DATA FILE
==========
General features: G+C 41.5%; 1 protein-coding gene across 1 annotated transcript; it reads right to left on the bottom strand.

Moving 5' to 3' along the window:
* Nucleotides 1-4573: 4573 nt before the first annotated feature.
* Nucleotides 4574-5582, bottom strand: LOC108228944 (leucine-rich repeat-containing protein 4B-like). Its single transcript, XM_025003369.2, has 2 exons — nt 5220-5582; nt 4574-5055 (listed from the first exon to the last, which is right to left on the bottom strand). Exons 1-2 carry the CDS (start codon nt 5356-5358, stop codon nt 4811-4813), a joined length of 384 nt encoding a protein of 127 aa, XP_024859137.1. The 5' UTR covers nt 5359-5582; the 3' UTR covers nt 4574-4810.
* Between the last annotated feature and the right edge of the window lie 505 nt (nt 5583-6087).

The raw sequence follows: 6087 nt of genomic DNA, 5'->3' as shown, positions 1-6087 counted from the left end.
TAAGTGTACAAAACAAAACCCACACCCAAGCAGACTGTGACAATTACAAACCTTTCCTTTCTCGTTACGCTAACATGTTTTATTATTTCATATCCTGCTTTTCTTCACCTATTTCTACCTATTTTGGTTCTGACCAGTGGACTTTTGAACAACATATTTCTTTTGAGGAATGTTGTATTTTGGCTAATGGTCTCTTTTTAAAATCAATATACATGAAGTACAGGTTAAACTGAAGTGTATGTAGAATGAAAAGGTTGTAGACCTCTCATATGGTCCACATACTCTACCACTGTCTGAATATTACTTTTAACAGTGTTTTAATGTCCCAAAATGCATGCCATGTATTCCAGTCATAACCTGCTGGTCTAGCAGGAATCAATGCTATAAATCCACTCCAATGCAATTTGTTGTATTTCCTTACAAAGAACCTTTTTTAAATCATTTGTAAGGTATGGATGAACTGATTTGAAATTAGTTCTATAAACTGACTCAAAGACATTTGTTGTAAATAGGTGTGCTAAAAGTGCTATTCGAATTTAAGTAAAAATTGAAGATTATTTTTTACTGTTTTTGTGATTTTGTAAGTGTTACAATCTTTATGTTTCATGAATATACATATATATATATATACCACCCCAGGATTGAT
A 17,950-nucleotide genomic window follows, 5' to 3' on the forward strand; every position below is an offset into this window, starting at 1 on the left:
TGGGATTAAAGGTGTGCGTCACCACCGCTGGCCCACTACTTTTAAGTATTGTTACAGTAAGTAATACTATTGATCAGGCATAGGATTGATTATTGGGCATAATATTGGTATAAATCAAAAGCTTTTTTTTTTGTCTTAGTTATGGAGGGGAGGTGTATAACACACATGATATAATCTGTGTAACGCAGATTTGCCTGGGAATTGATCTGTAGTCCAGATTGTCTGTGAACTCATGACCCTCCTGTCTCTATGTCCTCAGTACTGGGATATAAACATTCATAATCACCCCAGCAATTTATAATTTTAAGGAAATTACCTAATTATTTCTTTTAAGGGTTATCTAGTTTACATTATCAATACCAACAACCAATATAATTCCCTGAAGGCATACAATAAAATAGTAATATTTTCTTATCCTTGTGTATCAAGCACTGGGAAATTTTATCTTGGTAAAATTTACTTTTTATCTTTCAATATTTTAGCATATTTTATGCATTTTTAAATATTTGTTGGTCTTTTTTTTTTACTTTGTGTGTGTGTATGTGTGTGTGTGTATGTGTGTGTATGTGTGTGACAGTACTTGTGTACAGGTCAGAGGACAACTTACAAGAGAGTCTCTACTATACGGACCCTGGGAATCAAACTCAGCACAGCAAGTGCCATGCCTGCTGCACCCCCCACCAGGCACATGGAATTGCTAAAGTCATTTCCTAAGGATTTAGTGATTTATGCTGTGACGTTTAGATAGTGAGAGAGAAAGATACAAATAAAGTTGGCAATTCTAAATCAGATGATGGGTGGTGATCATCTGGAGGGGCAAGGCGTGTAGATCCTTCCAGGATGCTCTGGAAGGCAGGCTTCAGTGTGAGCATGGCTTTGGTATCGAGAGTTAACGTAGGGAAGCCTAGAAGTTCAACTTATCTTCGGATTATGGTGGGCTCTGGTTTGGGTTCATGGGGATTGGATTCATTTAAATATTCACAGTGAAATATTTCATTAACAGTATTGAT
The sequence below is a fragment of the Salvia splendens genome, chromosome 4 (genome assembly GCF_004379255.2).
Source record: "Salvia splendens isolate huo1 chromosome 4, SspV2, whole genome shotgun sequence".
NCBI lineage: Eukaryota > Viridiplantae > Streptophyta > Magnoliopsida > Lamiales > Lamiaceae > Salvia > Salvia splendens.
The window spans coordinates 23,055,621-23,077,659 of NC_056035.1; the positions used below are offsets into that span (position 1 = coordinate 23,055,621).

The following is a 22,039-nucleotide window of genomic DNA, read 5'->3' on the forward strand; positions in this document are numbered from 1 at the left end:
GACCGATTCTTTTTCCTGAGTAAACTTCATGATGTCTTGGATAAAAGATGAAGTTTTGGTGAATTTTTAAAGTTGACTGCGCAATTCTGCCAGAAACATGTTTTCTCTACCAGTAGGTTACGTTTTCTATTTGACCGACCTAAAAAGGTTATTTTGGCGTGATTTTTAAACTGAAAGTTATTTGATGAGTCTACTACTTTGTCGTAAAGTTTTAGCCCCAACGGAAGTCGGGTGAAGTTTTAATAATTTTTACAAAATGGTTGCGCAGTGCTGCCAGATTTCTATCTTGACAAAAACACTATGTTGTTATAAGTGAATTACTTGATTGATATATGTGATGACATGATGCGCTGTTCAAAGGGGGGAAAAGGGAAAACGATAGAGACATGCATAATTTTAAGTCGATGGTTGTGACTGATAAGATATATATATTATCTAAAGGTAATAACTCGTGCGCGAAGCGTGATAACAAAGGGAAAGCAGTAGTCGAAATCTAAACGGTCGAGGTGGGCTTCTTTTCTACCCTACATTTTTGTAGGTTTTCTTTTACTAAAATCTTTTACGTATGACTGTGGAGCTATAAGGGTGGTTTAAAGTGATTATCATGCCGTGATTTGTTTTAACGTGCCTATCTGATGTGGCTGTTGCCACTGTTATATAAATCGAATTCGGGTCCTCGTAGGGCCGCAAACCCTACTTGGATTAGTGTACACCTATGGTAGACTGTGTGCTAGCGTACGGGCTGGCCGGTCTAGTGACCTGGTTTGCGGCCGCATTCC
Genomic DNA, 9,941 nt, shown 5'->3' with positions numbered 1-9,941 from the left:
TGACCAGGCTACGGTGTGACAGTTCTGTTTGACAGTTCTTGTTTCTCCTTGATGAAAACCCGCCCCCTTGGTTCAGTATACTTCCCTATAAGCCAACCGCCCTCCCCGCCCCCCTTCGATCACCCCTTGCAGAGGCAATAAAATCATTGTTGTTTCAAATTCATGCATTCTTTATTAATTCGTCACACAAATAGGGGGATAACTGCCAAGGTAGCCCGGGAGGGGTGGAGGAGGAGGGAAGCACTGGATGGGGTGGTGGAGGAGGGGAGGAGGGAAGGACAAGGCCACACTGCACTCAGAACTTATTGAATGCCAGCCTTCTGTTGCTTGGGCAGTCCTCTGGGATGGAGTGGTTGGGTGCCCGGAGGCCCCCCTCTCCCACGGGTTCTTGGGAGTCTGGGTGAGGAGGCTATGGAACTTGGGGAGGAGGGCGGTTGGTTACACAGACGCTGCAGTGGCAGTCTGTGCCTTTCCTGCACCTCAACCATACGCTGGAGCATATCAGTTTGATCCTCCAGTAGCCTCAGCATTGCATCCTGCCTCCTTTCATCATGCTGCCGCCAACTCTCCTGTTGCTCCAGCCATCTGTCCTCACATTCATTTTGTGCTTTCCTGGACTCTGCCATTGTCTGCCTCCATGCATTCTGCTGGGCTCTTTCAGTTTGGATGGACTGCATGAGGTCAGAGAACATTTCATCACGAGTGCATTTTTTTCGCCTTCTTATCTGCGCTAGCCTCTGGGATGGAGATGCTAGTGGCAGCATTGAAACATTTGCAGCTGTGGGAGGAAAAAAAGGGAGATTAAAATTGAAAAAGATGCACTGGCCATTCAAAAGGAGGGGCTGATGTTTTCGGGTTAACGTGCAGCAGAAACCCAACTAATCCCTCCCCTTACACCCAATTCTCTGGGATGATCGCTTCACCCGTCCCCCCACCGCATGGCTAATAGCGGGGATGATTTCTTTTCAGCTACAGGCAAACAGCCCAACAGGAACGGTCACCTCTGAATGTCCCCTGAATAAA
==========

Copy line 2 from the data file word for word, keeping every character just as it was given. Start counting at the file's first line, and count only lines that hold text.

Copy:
Moving 5' to 3' along the window: